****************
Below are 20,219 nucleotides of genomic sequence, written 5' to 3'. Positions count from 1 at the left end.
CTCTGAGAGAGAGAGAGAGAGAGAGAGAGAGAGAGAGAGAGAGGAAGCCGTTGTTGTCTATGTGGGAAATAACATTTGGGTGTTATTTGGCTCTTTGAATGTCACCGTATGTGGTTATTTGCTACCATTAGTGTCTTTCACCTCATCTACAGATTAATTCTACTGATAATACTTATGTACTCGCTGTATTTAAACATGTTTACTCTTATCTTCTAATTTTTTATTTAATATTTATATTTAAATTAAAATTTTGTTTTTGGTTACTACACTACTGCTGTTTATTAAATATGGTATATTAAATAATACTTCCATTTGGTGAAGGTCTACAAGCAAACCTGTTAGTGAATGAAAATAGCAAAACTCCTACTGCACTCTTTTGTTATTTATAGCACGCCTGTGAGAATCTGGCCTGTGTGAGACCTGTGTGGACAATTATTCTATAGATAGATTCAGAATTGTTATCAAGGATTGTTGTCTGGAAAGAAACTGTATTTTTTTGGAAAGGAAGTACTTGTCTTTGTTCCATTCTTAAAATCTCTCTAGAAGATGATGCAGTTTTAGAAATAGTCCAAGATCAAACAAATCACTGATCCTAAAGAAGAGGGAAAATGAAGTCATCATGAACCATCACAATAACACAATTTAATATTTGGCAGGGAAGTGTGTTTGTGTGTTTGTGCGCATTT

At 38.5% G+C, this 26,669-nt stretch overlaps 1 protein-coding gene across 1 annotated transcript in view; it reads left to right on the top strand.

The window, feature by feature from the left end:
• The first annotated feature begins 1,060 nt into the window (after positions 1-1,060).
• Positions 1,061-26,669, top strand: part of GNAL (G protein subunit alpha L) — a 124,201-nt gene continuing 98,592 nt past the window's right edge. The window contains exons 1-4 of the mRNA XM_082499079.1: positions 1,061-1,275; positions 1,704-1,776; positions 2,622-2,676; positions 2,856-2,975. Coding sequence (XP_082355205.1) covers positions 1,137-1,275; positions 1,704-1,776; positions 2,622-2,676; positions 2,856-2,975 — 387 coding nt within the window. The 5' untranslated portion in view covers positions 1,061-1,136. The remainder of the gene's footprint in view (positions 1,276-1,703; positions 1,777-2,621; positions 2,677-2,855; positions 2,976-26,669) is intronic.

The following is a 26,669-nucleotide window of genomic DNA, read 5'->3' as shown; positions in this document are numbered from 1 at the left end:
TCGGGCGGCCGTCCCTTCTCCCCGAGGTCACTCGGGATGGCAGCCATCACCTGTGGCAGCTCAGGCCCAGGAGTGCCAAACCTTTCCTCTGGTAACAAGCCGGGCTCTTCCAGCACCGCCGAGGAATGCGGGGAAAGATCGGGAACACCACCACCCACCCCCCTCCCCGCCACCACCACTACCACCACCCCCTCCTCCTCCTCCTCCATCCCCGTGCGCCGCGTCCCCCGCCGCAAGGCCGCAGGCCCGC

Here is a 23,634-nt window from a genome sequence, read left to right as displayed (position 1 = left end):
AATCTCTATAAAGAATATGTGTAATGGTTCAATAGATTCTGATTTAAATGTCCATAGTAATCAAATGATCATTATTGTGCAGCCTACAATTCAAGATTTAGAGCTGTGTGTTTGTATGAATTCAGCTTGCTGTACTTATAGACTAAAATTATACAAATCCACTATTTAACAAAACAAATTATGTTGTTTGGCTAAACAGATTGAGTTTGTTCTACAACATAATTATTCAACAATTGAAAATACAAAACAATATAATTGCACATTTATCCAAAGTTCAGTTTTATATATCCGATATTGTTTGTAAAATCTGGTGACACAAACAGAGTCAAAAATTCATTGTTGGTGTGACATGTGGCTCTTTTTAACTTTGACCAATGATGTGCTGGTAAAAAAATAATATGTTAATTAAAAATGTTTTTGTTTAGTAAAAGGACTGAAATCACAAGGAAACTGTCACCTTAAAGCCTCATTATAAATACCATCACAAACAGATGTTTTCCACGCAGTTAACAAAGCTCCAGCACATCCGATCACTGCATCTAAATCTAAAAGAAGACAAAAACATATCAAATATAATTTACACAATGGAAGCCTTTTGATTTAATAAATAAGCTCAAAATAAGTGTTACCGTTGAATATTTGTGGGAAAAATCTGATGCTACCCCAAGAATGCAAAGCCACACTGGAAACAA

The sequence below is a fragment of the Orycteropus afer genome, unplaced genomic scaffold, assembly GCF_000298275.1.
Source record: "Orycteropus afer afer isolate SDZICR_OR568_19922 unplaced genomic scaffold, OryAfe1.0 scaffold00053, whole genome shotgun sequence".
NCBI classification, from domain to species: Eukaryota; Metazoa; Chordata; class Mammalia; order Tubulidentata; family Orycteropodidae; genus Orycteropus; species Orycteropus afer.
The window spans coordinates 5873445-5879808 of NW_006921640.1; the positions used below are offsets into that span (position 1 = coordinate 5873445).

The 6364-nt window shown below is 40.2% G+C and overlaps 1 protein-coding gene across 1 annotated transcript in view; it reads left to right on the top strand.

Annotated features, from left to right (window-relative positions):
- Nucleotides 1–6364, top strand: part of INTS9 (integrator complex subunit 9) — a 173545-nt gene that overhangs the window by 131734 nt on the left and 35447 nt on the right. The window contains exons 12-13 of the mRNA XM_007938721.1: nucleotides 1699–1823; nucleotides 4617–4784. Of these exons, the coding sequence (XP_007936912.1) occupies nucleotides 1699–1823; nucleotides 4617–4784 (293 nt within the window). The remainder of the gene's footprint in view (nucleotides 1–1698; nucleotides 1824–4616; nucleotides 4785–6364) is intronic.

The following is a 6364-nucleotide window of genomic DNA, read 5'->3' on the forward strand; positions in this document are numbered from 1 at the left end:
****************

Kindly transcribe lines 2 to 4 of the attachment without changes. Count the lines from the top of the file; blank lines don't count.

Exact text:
CTCTGAGAGAGAGAGAGAGAGAGAGAGAGAGAGAGAGAGAGAGGAAGCCGTTGTTGTCTATGTGGGAAATAACATTTGGGTGTTATTTGGCTCTTTGAATGTCACCGTATGTGGTTATTTGCTACCATTAGTGTCTTTCACCTCATCTACAGATTAATTCTACTGATAATACTTATGTACTCGCTGTATTTAAACATGTTTACTCTTATCTTCTAATTTTTTATTTAATATTTATATTTAAATTAAAATTTTGTTTTTGGTTACTACACTACTGCTGTTTATTAAATATGGTATATTAAATAATACTTCCATTTGGTGAAGGTCTACAAGCAAACCTGTTAGTGAATGAAAATAGCAAAACTCCTACTGCACTCTTTTGTTATTTATAGCACGCCTGTGAGAATCTGGCCTGTGTGAGACCTGTGTGGACAATTATTCTATAGATAGATTCAGAATTGTTATCAAGGATTGTTGTCTGGAAAGAAACTGTATTTTTTTGGAAAGGAAGTACTTGTCTTTGTTCCATTCTTAAAATCTCTCTAGAAGATGATGCAGTTTTAGAAATAGTCCAAGATCAAACAAATCACTGATCCTAAAGAAGAGGGAAAATGAAGTCATCATGAACCATCACAATAACACAATTTAATATTTGGCAGGGAAGTGTGTTTGTGTGTTTGTGCGCATTT

At 38.5% G+C, this 26,669-nt stretch overlaps 1 protein-coding gene across 1 annotated transcript in view; it reads left to right on the top strand.

The window, feature by feature from the left end: